I was recently asked a few questions at Coaching with Josh in regards to Internal Linking Structures.
It’s no secret that the way in which we link our pages from within is extremely important for both the user and the Search Engines, but there is very little in regards to exactly WHAT a good internal linking structure is.
I’ve actually spoken about Internal linking many times before on this blog and elsewhere, but as far as I know I’ve never actually said exactly what constitutes a good internal linking structure.
Which Type of Structure Should I Use?
Firstly, you should know that there are many different types of internal linking structures… flat structures, pyramid structures, silo structures etc. etc. I won’t be going over each of these in this blog post because for one I’m not an expert on each and every one and for two, most people don’t need to know, as many of the “structures” are not necessary unless you want to do some extremely advanced SEO testing.
What I will be going over is the basics of internal linking. So, to answer the subtopic question, None in particular You just need to understand the basic principles to authority flow and attribution.
It All Comes Down to Authority (PageRank, whatever you want to call it)
Most people refer to it as “PageRank” because that’s what Google calls it, although there are 2 different types of PageRank, I call it authority. Whatever you want to call it, it’s what we must control!
If you’re wondering what the heck I’m talking about, I’m talking about the “power” each of our pages receives in the Search Engines every time a new link is pointed to them.
How Authority is Passed
Every page on the Internet, that has been indexed, receives a certain amount of authority. Each Search Engine calculates this level individually, but in general a page with a lot of good links pointing to it will rank well on most major SE’s.
Each page also passes authority! There isn’t really a standard metric for counting authority other than Googles flawed “PageRank” system, so we’ll use Google Toolbar PageRank as an example… just understand it’s only an example!
Lets say a page has a PR of 6 and the page contains 20 links, each going to different pages. Each of these 20 links are going to get an equal amount of that PR6. Of course there is probably a little more to it than that, but in general the authority is split up between each link on the page whether it’s external (to someone elses site) or Internal (to another page/directory on the site.)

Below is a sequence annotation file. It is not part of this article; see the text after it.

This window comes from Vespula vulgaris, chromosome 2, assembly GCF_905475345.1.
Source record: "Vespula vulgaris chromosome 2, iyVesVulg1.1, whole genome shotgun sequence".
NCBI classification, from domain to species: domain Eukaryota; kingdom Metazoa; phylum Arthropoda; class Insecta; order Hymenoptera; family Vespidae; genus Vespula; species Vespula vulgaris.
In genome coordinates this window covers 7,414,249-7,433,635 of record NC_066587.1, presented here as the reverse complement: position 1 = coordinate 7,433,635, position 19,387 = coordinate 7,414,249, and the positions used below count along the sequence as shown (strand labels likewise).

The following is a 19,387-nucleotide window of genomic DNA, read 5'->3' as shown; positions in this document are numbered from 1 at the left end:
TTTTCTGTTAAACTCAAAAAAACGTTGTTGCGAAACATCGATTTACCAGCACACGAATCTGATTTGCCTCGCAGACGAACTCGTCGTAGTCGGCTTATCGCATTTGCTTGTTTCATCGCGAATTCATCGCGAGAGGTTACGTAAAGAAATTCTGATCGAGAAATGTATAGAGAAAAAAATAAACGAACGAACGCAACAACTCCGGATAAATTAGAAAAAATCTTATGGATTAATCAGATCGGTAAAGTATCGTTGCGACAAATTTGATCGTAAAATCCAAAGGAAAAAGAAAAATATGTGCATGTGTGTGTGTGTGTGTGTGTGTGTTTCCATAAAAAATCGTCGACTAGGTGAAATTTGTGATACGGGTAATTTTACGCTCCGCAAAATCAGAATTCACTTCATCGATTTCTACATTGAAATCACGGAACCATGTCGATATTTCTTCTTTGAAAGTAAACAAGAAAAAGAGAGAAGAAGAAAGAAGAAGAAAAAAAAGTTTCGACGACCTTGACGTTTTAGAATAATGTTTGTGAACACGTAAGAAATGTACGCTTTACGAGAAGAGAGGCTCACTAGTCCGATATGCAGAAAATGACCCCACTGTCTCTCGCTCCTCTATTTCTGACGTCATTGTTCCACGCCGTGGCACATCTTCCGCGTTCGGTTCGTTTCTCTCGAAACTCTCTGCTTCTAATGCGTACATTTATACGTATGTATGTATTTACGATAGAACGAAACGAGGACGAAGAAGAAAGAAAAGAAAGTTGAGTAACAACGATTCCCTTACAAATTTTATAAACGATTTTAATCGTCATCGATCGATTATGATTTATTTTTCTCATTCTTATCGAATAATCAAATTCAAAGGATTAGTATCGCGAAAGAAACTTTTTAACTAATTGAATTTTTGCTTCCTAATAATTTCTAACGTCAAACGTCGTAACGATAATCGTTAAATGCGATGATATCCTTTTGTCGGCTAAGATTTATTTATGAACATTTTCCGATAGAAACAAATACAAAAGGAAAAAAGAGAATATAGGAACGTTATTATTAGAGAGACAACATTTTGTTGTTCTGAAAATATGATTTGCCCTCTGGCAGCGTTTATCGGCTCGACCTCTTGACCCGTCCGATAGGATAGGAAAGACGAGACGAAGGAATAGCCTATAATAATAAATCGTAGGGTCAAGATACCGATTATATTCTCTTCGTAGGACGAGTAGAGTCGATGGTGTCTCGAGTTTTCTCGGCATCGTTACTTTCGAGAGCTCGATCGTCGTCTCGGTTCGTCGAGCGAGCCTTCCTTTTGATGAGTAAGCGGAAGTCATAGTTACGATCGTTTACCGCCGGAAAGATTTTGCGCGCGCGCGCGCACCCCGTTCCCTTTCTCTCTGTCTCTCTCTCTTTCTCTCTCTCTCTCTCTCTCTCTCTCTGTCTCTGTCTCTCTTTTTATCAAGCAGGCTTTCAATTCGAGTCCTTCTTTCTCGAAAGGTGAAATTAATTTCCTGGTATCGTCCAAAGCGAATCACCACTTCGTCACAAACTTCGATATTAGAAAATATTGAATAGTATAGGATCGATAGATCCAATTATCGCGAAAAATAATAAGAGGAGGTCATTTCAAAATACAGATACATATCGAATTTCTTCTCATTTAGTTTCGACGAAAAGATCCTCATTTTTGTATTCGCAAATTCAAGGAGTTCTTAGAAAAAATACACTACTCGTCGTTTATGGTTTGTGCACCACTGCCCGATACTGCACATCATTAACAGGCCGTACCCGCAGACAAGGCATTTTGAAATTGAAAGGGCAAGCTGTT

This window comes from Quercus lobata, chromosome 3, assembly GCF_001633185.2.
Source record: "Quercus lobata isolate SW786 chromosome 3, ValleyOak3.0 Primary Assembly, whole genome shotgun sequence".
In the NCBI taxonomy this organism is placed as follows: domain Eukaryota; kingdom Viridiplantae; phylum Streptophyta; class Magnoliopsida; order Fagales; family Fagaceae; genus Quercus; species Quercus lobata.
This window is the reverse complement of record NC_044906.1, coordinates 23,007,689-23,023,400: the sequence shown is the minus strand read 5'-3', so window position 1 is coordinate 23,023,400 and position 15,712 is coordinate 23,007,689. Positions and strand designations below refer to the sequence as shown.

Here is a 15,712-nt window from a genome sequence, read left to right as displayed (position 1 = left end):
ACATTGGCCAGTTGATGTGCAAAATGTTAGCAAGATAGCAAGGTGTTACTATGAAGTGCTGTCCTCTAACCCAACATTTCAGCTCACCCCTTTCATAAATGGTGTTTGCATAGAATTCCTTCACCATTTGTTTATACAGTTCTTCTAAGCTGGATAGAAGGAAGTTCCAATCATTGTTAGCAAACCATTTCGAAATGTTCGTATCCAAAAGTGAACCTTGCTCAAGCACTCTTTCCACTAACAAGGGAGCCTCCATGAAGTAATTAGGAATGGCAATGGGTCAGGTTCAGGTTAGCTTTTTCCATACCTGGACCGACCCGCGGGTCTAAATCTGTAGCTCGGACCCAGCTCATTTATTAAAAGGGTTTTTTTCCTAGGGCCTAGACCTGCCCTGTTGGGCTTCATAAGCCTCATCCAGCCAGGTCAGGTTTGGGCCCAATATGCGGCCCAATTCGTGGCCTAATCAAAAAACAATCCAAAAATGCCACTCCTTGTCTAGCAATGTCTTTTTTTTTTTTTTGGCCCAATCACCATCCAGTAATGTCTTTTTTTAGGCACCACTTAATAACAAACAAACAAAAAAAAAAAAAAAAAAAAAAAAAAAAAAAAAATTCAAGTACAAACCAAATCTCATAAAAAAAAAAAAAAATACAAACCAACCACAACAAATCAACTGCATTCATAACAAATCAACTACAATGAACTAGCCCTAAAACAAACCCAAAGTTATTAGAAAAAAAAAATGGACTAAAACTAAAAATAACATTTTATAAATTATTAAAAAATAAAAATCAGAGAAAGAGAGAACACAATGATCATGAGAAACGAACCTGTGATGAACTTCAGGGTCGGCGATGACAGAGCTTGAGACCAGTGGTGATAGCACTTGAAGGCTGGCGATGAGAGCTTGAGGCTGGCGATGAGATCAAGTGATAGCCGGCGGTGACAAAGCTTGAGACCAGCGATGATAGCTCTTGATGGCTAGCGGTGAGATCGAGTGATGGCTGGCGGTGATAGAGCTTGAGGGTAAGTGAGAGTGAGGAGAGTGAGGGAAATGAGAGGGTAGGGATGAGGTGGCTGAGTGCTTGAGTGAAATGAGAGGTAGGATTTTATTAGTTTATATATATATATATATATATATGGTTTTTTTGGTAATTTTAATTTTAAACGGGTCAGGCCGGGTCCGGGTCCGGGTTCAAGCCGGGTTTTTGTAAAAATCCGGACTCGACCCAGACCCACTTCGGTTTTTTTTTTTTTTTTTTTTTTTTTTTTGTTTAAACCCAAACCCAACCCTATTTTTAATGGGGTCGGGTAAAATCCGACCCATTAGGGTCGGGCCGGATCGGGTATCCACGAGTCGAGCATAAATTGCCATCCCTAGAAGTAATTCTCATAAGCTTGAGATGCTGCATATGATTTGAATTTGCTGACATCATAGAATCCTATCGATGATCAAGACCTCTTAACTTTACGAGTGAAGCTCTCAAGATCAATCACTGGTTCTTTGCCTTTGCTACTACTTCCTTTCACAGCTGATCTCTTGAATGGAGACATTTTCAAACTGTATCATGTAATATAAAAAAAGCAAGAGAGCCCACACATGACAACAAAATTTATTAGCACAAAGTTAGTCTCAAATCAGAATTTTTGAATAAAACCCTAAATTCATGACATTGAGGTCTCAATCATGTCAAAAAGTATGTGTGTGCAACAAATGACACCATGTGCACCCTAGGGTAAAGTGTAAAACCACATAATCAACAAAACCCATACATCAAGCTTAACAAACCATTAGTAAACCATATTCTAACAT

If you understand that, you’ll understand the entire concept of Internal Linking! That’s really all there is to the thinking behind it.
Your most important pages should be linked to site-wide! Many websites and blogs use categories to organize their content. So, each category page should be linked to on each and every page on your site. It’s also a good idea to link to your most important “money pages” or pages your visitors really need to see and pages you want to rank more than others. The more internal pages you are linking to on each page, and the fewer external links you are linking to, the more authority your site as a whole will maintain, which it can continue to circulate!
If you have a “thin” site with 20 or fewer pages, you should be linking to each and every page ON each and every page. Site structure complete… that easy!
When you’re dealing with sites with 100 or so pages, you should have your category pages, or other main categorization pages, linked to on each page, plus any individual pages you believe are more important.
When you’re dealing with sites with thousands of pages you have to get creative and come up with unique site structures to ensure your content gets indexed and accrues authority!
So now that I’ve given you a good explanation as to what a good internal linking structure should consist of, get to work on your own sites You can actually increase your own SE rankings by improving your sites internal linking structure!